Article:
I am grateful for my parents and the opportunities they’ve provided

Patrice Relerford (right) of the Minneapolis Foundation, presenting Ananda White with her certificate

Ananda White is a 2017 Cecil E. Newman Scholarship recipient. Below is her scholarship-winning essay.

The two most influential people to guide my life and education are my parents Angela and Brian White. It’s a cliché, but it is the truth. In fact, my parents will say they want me to have more opportunities than they had, meaning they’ll sacrifice in order for me to accomplish my goals.

Furthering my education will allow me give back to my parents, who have given me more than I can possibly give them. I am very thankful to have supporting parents in my life who listen and support me, because I know many people are not as lucky. They’ve given me multiple pep talks that would get through an assignment on a late night, but they have also reminded me to take a break from my homework and get something to eat.

Even though at times they might not be able to help me or understand some of the work I do for school, I still appreciate the time they take to pretend to understand the work I have to do in pre-calculus.

Ananda White

Growing up in the inner city public school system wasn’t easy, although rewarding. Attending for both elementary and middle school has shaped me into being the African American woman I am today.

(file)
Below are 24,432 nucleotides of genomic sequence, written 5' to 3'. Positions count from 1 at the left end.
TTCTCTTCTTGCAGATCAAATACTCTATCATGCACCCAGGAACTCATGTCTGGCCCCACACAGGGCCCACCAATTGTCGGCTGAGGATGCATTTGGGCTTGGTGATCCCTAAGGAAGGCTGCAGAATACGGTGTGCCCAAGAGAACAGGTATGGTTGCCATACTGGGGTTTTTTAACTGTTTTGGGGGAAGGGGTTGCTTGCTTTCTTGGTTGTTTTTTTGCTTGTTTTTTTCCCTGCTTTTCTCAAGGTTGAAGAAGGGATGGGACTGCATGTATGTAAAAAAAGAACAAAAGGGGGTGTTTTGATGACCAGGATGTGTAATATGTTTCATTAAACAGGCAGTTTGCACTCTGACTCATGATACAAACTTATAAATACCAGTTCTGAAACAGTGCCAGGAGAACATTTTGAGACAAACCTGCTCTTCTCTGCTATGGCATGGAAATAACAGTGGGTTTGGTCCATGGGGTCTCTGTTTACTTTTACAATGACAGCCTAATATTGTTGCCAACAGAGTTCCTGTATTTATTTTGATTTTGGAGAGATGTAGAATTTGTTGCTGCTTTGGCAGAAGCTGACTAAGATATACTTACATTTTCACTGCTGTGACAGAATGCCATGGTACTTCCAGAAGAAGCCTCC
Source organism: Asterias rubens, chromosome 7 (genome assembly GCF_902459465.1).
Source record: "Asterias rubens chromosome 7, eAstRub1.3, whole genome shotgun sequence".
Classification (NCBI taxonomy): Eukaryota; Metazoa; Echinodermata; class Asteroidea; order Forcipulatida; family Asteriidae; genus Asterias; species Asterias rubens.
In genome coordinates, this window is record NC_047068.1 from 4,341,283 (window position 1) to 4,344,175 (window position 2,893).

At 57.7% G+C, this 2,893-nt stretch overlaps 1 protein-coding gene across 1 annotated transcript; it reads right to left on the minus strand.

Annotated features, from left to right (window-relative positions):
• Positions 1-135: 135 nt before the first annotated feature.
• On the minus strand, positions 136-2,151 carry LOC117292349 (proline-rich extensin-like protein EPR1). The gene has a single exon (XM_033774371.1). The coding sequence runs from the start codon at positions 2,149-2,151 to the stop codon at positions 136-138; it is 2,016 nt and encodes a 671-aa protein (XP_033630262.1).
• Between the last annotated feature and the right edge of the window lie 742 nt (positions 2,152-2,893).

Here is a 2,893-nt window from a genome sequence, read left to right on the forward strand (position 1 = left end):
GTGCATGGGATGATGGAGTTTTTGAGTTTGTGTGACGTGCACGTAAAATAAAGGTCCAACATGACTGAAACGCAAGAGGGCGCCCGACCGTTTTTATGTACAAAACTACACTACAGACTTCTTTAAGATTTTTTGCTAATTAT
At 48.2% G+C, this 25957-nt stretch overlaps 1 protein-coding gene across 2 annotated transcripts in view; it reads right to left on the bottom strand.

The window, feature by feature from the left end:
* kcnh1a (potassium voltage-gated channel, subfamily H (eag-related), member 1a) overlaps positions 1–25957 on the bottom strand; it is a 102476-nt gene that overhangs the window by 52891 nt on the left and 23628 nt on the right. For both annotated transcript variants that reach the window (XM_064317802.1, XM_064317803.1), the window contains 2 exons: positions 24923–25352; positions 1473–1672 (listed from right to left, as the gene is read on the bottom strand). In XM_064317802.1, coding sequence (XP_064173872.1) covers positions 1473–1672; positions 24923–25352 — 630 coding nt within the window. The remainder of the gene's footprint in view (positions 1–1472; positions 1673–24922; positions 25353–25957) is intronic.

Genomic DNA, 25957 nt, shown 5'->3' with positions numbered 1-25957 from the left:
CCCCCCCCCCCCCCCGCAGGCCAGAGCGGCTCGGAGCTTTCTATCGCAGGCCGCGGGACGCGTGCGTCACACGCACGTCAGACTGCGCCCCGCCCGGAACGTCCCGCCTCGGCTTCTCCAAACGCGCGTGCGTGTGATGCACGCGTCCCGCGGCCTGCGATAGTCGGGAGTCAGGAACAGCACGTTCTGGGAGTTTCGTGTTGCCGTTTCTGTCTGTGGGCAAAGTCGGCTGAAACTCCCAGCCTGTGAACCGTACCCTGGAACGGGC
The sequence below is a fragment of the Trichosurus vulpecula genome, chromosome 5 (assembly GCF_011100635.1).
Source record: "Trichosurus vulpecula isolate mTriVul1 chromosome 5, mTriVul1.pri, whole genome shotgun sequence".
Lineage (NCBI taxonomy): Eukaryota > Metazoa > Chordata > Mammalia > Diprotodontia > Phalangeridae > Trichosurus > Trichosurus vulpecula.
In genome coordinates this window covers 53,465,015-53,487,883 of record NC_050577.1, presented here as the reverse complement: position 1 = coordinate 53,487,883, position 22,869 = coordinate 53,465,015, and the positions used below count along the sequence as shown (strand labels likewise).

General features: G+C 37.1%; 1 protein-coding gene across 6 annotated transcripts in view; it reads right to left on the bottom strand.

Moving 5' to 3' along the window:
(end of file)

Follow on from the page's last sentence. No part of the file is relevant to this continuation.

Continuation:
At an early age, my parents sent me to Urban League Academy. There at Urban League Academy I saw excellence and educators that showed me a side of Black people the media doesn’t portray. I’m so grateful to my parents for choosing Urban League Academy during those earlier years of my life; even though, I probably wouldn’t feel the same way back then.

I now have a sense of gratitude for my time at that school, especially when my other Black friends tell me that they never had a Black teacher or that they’ve always been in the minority group at their school.

In sixth grade, I went to W.I.S.E Charter School where the entire school celebrated Kwanzaa. This is where I first learned about Historical Black Colleges and Universities. I wish more students of color could experience what it’s like to be surrounded by educators and peers that are of the same race as them. My parents have always supported other Black people which has strengthened my confidence. If it wasn’t for that experience I probably wouldn’t have the confidence to go to college.

Additionally, many people in my family haven’t gone to college. But, my parents have never made me feel as though that I wouldn’t be able to. My entire life they made me feel important and that I had the potential to go further in life than just a high school diploma. My dad, Brian, only got a high school diploma and has had a job ever since. My mom, Angela, tried to do some college but was never able to get very far between work and home.

Again, I’m grateful because they’ve given me the opportunity to do something. The support my parents gave me throughout my 18 years have been tremendous, including helping me on assignments, driving me to activities and events, and putting a smile on my face when I’m sad.

My mother has been the person to explain and help me through a difficult problem and my father has been the one to remedy any situation and helped me relaxed when I’m stressed. They have continued to go the extra mile, providing me with the chance to go far in life as long as I stay focus. Without realizing it, my parents have been the consistent keys to my success.

For a recap/photos from the 2017 Graduation Celebration, go here.